What Japanese food is not gluten free? In this section, we will discuss common examples of Japanese food that are not gluten-free. We will start out by talking about common Japanese ingredients that are not gluten free. After that, we will talk about common Japanese dishes that are not gluten free.
Note that while the items we discuss in this section are generally not gluten free, that does not mean that gluten free versions of them do not exist. There may be some stores or restaurants that do carry gluten free versions of the items listed below.
Japanese ingredients that are not gluten free
Are you wondering what popular Japanese ingredients are not gluten free? In this article, we will discuss some common ingredients that are used in Japanese cooking that are not gluten free.
- Soy sauce and shoyu
- Ponzu sauce
- Udon noodles
- Ramen noodles
Japanese dishes that are not gluten free
Are you wondering what popular Japanese dishes are not gluten free? In this article, we will discuss some of the most popular Japanese dishes that are not gluten free.
- Tempura (vegetables, fish, meat)
Japanese food that may or may not contain gluten
What are some examples of Japanese dishes that may or may not contain gluten? Here are some examples of common Japanese dishes that may or may not contain gluten.
- Sushi. Sushi is a common example of a Japanese dish that may or may not contain gluten. Simple sushi dishes that consist of only nori, rice, and fish or vegetables are generally gluten free. That being said, many sushi dishes come with sauce or garnishes on them that are not gluten free. That is because many of these sauces contain soy sauce or shoyu. Sushi dishes that contain tempura style meat, fish, or vegetables often contain gluten as well.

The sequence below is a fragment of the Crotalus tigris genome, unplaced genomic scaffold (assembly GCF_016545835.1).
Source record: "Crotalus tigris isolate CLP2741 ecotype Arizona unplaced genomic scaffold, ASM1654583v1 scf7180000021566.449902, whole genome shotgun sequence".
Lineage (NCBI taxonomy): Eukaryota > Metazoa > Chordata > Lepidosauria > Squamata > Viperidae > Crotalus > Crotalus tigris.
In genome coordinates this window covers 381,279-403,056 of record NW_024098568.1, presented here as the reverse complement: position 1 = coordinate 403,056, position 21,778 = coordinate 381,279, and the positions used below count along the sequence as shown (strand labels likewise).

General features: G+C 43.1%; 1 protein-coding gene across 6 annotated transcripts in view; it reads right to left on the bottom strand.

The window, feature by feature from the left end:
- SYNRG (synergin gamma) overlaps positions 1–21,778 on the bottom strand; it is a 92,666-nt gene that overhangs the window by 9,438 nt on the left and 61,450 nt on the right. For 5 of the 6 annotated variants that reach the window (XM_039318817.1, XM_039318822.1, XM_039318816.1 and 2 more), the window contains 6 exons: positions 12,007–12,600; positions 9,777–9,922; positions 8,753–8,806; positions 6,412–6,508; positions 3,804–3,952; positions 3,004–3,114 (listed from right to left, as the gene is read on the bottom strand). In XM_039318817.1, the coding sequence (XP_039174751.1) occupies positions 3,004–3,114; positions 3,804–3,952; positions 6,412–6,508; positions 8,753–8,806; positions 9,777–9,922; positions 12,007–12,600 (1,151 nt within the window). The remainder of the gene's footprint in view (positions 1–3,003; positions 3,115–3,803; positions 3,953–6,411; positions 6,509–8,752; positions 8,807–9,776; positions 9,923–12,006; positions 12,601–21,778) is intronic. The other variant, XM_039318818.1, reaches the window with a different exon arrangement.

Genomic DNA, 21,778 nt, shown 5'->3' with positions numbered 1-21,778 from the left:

- Sashimi. Much like sushi, sashimi dishes are often gluten free if they are made without any sauces or dressings. That being said, sashimi dishes that are made with sauce are likely to contain gluten.
- Miso soup. Miso soup is another example of a Japanese dish that is often gluten free, but may contain gluten in some cases. For starters, while miso is often gluten free, that is not always the case. You should make sure that miso soup was made with gluten free miso before eating it. Additionally, small amounts of soy sauce are sometimes added to miso soup to give it a little more flavor.
- Japanese curry. Japanese curry is another example of a dish that may or may not be gluten free. It is fairly common for Japanese curry to contain gluten, but that is not always the case. The most common ingredients that introduce gluten into Japanese curry are thickeners like flour and sauces like soy sauce or shoyu.